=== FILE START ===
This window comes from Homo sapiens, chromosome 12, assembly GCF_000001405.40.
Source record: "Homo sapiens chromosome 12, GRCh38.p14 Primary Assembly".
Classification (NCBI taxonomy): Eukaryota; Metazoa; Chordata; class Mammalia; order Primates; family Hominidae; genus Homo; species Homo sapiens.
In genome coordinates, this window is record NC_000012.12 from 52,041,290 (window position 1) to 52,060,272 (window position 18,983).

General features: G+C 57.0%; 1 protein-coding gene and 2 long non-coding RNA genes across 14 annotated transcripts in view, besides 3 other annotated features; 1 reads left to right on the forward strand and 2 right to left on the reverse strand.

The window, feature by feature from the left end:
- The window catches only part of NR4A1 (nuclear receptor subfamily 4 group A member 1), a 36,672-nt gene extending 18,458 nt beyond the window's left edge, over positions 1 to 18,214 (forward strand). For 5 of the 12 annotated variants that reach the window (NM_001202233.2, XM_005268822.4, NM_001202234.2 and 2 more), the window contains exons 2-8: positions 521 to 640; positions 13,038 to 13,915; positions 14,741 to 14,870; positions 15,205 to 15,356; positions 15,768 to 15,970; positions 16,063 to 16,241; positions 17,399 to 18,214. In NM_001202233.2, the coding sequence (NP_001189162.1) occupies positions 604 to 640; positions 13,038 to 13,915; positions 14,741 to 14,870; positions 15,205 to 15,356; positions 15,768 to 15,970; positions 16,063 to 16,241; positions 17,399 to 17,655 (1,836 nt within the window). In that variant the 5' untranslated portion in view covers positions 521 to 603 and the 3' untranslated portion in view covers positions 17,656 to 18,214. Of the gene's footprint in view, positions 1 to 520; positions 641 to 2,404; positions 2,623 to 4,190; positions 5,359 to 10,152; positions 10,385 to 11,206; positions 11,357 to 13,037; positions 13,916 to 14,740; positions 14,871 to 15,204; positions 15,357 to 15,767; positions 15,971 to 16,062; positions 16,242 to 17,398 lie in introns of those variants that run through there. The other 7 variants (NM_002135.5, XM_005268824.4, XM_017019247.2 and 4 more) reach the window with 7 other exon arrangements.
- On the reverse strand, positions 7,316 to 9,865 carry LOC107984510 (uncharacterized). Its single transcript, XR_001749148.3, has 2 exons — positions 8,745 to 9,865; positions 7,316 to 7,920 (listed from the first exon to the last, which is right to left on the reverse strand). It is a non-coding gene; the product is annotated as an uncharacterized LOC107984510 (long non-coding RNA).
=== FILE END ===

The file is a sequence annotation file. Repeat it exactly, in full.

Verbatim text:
This window comes from Homo sapiens, chromosome 12, assembly GCF_000001405.40.
Source record: "Homo sapiens chromosome 12, GRCh38.p14 Primary Assembly".
Classification (NCBI taxonomy): Eukaryota; Metazoa; Chordata; class Mammalia; order Primates; family Hominidae; genus Homo; species Homo sapiens.
In genome coordinates, this window is record NC_000012.12 from 52,041,290 (window position 1) to 52,060,272 (window position 18,983).

General features: G+C 57.0%; 1 protein-coding gene and 2 long non-coding RNA genes across 14 annotated transcripts in view, besides 3 other annotated features; 1 reads left to right on the forward strand and 2 right to left on the reverse strand.

The window, feature by feature from the left end:
- The window catches only part of NR4A1 (nuclear receptor subfamily 4 group A member 1), a 36,672-nt gene extending 18,458 nt beyond the window's left edge, over positions 1 to 18,214 (forward strand). For 5 of the 12 annotated variants that reach the window (NM_001202233.2, XM_005268822.4, NM_001202234.2 and 2 more), the window contains exons 2-8: positions 521 to 640; positions 13,038 to 13,915; positions 14,741 to 14,870; positions 15,205 to 15,356; positions 15,768 to 15,970; positions 16,063 to 16,241; positions 17,399 to 18,214. In NM_001202233.2, the coding sequence (NP_001189162.1) occupies positions 604 to 640; positions 13,038 to 13,915; positions 14,741 to 14,870; positions 15,205 to 15,356; positions 15,768 to 15,970; positions 16,063 to 16,241; positions 17,399 to 17,655 (1,836 nt within the window). In that variant the 5' untranslated portion in view covers positions 521 to 603 and the 3' untranslated portion in view covers positions 17,656 to 18,214. Of the gene's footprint in view, positions 1 to 520; positions 641 to 2,404; positions 2,623 to 4,190; positions 5,359 to 10,152; positions 10,385 to 11,206; positions 11,357 to 13,037; positions 13,916 to 14,740; positions 14,871 to 15,204; positions 15,357 to 15,767; positions 15,971 to 16,062; positions 16,242 to 17,398 lie in introns of those variants that run through there. The other 7 variants (NM_002135.5, XM_005268824.4, XM_017019247.2 and 4 more) reach the window with 7 other exon arrangements.
- On the reverse strand, positions 7,316 to 9,865 carry LOC107984510 (uncharacterized). Its single transcript, XR_001749148.3, has 2 exons — positions 8,745 to 9,865; positions 7,316 to 7,920 (listed from the first exon to the last, which is right to left on the reverse strand). It is a non-coding gene; the product is annotated as an uncharacterized LOC107984510 (long non-coding RNA).